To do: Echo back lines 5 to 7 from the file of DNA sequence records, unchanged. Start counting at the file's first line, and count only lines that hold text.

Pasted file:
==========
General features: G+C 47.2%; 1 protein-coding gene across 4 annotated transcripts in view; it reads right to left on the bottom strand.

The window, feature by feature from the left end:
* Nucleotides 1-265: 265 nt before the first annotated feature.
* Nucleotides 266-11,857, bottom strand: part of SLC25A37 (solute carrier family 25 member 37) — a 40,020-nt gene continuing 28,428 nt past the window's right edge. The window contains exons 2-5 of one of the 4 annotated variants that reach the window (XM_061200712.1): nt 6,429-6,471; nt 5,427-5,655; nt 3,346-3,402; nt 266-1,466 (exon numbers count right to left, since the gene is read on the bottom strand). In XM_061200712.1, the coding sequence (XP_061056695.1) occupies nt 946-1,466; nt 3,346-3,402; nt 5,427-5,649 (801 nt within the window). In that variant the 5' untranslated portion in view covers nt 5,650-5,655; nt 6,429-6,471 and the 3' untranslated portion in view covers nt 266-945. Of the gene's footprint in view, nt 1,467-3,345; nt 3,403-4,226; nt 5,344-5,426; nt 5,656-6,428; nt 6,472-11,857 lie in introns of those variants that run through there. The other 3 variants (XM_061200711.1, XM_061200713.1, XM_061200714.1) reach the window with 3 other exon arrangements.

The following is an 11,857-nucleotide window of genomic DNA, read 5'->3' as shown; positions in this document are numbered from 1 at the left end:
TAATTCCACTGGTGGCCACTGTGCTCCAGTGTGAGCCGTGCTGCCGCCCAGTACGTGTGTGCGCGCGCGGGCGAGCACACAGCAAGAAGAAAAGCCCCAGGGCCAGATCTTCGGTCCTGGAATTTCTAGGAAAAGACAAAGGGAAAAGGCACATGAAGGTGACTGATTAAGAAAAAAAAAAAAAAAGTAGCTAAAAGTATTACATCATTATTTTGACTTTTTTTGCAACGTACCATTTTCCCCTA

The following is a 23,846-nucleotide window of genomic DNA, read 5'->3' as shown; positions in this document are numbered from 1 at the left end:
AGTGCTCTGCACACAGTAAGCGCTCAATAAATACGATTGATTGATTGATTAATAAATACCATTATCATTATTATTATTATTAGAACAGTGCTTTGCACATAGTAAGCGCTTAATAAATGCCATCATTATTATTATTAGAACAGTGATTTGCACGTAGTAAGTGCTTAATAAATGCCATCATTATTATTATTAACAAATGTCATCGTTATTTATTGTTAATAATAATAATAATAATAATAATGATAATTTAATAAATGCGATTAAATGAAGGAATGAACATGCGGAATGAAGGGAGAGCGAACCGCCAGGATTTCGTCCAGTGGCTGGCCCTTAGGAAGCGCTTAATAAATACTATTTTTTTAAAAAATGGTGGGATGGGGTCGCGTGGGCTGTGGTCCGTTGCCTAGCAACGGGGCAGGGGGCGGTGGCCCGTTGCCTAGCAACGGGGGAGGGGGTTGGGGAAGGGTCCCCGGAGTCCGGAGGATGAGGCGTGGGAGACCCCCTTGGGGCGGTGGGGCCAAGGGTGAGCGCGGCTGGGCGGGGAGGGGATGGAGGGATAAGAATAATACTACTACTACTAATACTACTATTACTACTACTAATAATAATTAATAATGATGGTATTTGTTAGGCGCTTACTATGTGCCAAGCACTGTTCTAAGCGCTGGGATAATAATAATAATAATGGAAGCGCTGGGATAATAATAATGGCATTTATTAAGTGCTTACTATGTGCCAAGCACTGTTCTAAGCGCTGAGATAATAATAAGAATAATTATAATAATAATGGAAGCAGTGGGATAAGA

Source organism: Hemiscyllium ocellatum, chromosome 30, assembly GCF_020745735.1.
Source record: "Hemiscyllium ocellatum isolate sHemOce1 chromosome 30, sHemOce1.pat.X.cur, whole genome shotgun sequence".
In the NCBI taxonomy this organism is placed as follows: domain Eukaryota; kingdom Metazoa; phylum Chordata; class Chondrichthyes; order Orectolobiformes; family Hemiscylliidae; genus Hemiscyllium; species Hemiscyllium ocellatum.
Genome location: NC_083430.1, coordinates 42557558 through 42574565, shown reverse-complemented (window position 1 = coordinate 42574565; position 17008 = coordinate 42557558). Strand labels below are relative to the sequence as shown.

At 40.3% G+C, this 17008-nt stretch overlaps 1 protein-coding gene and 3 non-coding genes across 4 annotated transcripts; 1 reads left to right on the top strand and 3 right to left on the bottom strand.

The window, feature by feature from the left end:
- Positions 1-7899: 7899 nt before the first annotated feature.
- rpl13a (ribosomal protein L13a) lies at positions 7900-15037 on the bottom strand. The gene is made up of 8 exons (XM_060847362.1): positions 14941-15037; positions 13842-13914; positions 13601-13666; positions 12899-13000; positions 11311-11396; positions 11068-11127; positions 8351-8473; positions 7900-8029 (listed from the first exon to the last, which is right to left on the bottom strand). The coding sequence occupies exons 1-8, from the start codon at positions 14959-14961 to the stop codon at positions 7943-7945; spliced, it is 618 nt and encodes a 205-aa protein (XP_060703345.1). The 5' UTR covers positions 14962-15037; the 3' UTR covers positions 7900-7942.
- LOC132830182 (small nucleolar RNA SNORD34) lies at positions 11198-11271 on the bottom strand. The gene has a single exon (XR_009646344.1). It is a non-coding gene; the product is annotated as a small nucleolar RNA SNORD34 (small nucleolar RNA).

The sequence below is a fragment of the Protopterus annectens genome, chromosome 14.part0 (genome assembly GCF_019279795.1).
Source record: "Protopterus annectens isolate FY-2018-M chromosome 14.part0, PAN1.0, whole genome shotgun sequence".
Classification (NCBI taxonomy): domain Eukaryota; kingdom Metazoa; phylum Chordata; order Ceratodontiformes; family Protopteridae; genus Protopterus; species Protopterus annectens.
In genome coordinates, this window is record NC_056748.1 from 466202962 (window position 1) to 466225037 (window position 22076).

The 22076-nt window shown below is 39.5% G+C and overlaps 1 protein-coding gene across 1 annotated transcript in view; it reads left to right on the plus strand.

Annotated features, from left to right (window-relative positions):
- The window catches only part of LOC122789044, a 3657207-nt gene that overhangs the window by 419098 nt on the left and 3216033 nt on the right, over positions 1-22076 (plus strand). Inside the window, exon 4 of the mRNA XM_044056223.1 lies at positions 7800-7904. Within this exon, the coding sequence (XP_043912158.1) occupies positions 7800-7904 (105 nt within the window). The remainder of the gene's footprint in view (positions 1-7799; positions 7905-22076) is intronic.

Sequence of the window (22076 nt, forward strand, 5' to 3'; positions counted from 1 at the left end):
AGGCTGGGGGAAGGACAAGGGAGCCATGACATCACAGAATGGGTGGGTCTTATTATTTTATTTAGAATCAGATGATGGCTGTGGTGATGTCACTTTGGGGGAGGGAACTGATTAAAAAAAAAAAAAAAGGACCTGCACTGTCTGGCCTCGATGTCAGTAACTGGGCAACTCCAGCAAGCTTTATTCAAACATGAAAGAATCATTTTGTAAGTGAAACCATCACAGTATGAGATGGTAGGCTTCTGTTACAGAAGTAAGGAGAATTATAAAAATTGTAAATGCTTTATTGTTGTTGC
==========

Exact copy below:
The following is an 11,857-nucleotide window of genomic DNA, read 5'->3' as shown; positions in this document are numbered from 1 at the left end:
TAATTCCACTGGTGGCCACTGTGCTCCAGTGTGAGCCGTGCTGCCGCCCAGTACGTGTGTGCGCGCGCGGGCGAGCACACAGCAAGAAGAAAAGCCCCAGGGCCAGATCTTCGGTCCTGGAATTTCTAGGAAAAGACAAAGGGAAAAGGCACATGAAGGTGACTGATTAAGAAAAAAAAAAAAAAAGTAGCTAAAAGTATTACATCATTATTTTGACTTTTTTTGCAACGTACCATTTTCCCCTA

The following is a 23,846-nucleotide window of genomic DNA, read 5'->3' as shown; positions in this document are numbered from 1 at the left end: